Optimising the laboratory preparation of urine samples for cytological analysis: An evaluation of the Cytospin® Technique
O'Connell, Joanne Jemma
Cardiff Metropolitan University
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This studies purpose is to determine the optimum Cytospin® protocol for the production of qualitatively, acceptable and diagnostically accurate urine cytology preparation slides. The optimum protocol is to be determined by assessing and changing three variables; centrifugation speed, centrifugation time and volume used. Urine cytology is diagnostically important for the detection of disease anywhere in the urinary tract but one of the most prevalence reasons is for the detection of bladder cancer 8,9. Over the decades many techniques have been used for the slide preparation of urine specimens for cytological assessment. These techniques include liquid based cytology methods and conventional methods such as cytocentrifugation, sedimentation, membrane filtration and direct smearing. The Cytospin® technique is a method of cytocentrifugation, which uses high speed centrifugation to deposit a thin layer of cells onto the glass slide for cytological analysis. Many study's have compared cytocentrifugation methods with other methods of urine slide preparation, studies comparing LBC techniques such as ThinPrep® with cytocentrifugation for urine cytology have shown poor results especially in regard to slide cellularity". Methods of LBC such as ThinPrep® also gave cleaner backgrounds and Millipore filtration was found to give better cell recovery and better morphologic details than Cytocentrifugation 12. If an optimum Cytospin® technique was to be found it would improve slide preparation quality and therefore diagnosis, also it could have great economical and cost benefits compared to other LBC techniques such as ThinPrep®. Slide preparation was produced with a Cytospin2® machine using anonymous pooled residual cellular material from voided urine samples that were carefully selected from confirmed cases of transitional cell carcinoma of various grades that were submitted to Cytology laboratory at Llandough Hospital in Penarth, South Wales. The variables assessed were 3, 5 and 7mins, 850, 1500 and 2000rpm and 25, 50, 75, 100, 250 and 500µl of sample volume. Slides were then blinded and scored on their cellularity and cytomorphological analysis, 93 slides were assessed by the end of the study. The studies qualitative and statically data proposes that the centrifugation time, speed and volume will affect the quality of the slide; as a result this indicates there will be an optimum choice of variables for the Cytospin® technique for producing qualitatively accurate preparation slides for cytological diagnosis of urine specimens.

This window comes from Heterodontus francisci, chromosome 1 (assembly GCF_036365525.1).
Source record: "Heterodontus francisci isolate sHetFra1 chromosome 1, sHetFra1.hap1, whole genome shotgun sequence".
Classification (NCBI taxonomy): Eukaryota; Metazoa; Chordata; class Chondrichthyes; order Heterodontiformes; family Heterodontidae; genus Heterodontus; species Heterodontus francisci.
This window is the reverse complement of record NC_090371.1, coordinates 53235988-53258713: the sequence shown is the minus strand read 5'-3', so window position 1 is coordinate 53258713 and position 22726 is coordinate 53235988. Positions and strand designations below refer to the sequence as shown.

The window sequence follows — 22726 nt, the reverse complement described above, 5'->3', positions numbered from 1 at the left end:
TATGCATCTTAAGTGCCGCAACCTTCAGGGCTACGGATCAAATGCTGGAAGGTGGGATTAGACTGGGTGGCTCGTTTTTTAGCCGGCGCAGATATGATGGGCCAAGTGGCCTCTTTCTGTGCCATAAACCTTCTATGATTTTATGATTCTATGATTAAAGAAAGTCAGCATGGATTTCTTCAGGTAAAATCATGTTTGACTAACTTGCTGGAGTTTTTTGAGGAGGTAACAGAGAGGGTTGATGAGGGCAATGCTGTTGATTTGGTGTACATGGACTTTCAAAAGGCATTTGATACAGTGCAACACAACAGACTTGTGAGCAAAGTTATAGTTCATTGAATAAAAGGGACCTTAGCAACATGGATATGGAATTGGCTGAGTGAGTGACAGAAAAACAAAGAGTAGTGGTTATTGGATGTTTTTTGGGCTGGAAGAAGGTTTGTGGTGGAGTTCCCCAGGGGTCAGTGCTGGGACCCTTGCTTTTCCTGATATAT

BSc (Hons) Biomedical Science
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